Climate and weather[edit]

Decatur, Illinois
Climate chart (explanation)
JFMAMJJASOND
 
 
2.1
 
 
35
17
 
 
2
 
 
41
22
 
 
3.2
 
 
53
32
 
 
3.6
 
 
65
42
 
 
4.5
 
 
76
52
 
 
3.9
 
 
85
61
 
 
4.5
 
 
88
65
 
 
4.1
 
 
86
63
 
 
3
 
 
80
55
 
 
2.7
 
 
68
44
 
 
3.3
 
 
52
34
 
 
2.9
 
 
39
23
Average max. and min. temperatures in °F
Precipitation totals in inches
Source: The Weather Channel[7]

In recent years, average temperatures in the county seat of Decatur have ranged from a low of 17 °F (−8 °C) in January to a high of 88 °F (31 °C) in July, although a record low of −25 °F (−32 °C) was recorded in February 1905 and a record high of 113 °F (45 °C) was recorded in July 1954. Average monthly precipitation ranged from 1.95 inches (50 mm) in February to 4.54 inches (115 mm) in July.[7]

Major highways[edit]

Adjacent counties[edit]

Demographics[edit]

Historical population
Census Pop.
18301,122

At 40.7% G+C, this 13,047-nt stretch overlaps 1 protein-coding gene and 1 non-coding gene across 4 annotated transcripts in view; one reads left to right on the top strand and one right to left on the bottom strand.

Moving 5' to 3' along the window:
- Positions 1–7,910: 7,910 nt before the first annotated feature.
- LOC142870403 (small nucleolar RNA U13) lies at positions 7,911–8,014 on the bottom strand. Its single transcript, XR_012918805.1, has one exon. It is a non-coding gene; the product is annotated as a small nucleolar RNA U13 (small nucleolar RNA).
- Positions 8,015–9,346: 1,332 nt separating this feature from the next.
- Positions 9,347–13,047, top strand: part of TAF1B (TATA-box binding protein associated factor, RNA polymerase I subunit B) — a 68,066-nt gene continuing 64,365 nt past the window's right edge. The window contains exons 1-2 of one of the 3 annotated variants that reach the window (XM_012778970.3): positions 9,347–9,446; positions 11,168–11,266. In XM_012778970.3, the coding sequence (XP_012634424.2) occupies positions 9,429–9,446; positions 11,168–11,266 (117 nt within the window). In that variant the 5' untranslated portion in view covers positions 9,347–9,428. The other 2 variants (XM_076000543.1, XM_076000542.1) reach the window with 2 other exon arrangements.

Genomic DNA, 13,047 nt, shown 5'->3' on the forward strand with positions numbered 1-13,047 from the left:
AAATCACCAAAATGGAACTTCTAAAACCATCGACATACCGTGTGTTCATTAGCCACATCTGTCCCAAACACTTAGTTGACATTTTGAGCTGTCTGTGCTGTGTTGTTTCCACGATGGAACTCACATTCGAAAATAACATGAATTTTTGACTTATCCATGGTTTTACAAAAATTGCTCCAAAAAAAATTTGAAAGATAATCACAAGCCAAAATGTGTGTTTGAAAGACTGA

18403,039170.9%
18503,98831.2%
186013,738244.5%
187026,48192.8%
188030,66515.8%
189038,08324.2%
190044,00315.5%
191054,18623.1%
192065,17520.3%
193081,73125.4%
194084,6933.6%
195098,85316.7%
1960118,25719.6%
1970125,0105.7%
1980131,3755.1%
1990117,206−10.8%
2000114,706−2.1%
2010110,768−3.4%
Est. 2016106,550[8]−3.8%
U.S. Decennial Census[9]
1790-1960[10] 1900-1990[11]
1990-2000[12] 2010-2013[1]

As of the 2010 United States Census, there were 110,768 people, 45,855 households, and 29,326 families residing in the county.[13] The population density was 190.8 inhabitants per square mile (73.7/km2). There were 50,475 housing units at an average density of 86.9 per square mile (33.6/km2).[4] The racial makeup of the county was 79.3% white, 16.3% black or African American, 1.0% Asian, 0.2% American Indian, 0.7% from other races, and 2.5% from two or more races. Those of Hispanic or Latino origin made up 1.9% of the population.[13] In terms of ancestry, 21.7% were German, 17.0% were American, 12.9% were Irish, and 10.8% were English.[14]